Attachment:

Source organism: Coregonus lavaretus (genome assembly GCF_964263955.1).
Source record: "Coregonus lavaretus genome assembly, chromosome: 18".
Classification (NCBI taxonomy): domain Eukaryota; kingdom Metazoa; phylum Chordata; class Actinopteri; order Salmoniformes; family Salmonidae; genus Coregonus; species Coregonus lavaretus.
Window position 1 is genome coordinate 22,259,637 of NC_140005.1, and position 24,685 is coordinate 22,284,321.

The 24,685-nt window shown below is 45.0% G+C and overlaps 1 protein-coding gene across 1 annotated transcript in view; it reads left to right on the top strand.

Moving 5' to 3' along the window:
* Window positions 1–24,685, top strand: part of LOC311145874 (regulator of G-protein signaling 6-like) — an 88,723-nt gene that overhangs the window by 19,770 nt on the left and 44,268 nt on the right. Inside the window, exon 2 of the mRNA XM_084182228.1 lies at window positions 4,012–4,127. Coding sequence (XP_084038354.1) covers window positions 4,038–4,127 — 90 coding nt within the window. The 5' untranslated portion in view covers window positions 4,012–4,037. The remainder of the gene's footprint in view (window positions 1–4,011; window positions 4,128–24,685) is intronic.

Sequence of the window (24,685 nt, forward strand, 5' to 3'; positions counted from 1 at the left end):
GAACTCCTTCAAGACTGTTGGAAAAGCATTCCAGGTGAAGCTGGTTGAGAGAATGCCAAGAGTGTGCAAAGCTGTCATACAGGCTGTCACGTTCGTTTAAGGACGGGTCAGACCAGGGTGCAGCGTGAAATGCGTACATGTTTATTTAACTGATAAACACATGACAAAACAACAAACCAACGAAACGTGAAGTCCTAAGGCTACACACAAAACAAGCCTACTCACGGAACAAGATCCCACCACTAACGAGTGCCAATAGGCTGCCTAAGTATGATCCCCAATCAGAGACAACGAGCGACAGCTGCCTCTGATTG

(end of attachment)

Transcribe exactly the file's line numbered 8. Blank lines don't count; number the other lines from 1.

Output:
Sequence of the window (24,685 nt, forward strand, 5' to 3'; positions counted from 1 at the left end):